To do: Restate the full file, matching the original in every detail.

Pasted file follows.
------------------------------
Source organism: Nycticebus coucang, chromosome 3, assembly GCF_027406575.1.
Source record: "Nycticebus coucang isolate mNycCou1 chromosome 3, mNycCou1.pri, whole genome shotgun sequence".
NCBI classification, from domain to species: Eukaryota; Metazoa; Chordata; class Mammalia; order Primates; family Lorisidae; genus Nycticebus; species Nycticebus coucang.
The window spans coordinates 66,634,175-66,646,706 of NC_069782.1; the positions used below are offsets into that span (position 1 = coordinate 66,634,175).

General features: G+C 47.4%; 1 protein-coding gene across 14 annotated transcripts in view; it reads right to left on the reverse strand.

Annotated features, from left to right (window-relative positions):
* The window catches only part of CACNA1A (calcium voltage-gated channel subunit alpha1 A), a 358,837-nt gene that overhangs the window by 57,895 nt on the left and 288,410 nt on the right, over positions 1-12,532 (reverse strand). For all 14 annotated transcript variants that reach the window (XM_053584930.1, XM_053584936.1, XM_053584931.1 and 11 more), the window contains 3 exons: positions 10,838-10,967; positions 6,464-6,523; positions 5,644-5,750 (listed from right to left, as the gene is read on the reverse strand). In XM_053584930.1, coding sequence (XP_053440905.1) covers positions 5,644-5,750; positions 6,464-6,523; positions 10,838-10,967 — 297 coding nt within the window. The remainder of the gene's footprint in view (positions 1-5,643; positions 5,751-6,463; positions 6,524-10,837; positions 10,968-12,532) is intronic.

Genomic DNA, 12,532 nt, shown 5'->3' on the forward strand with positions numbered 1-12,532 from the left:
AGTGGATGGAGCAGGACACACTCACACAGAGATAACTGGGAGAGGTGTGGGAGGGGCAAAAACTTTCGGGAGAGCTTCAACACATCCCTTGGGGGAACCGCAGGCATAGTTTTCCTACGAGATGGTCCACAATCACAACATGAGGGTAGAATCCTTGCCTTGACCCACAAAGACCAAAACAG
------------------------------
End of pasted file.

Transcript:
Source organism: Nycticebus coucang, chromosome 3, assembly GCF_027406575.1.
Source record: "Nycticebus coucang isolate mNycCou1 chromosome 3, mNycCou1.pri, whole genome shotgun sequence".
NCBI classification, from domain to species: Eukaryota; Metazoa; Chordata; class Mammalia; order Primates; family Lorisidae; genus Nycticebus; species Nycticebus coucang.
The window spans coordinates 66,634,175-66,646,706 of NC_069782.1; the positions used below are offsets into that span (position 1 = coordinate 66,634,175).

General features: G+C 47.4%; 1 protein-coding gene across 14 annotated transcripts in view; it reads right to left on the reverse strand.

Annotated features, from left to right (window-relative positions):
* The window catches only part of CACNA1A (calcium voltage-gated channel subunit alpha1 A), a 358,837-nt gene that overhangs the window by 57,895 nt on the left and 288,410 nt on the right, over positions 1-12,532 (reverse strand). For all 14 annotated transcript variants that reach the window (XM_053584930.1, XM_053584936.1, XM_053584931.1 and 11 more), the window contains 3 exons: positions 10,838-10,967; positions 6,464-6,523; positions 5,644-5,750 (listed from right to left, as the gene is read on the reverse strand). In XM_053584930.1, coding sequence (XP_053440905.1) covers positions 5,644-5,750; positions 6,464-6,523; positions 10,838-10,967 — 297 coding nt within the window. The remainder of the gene's footprint in view (positions 1-5,643; positions 5,751-6,463; positions 6,524-10,837; positions 10,968-12,532) is intronic.

Genomic DNA, 12,532 nt, shown 5'->3' on the forward strand with positions numbered 1-12,532 from the left:
AGTGGATGGAGCAGGACACACTCACACAGAGATAACTGGGAGAGGTGTGGGAGGGGCAAAAACTTTCGGGAGAGCTTCAACACATCCCTTGGGGGAACCGCAGGCATAGTTTTCCTACGAGATGGTCCACAATCACAACATGAGGGTAGAATCCTTGCCTTGACCCACAAAGACCAAAACAG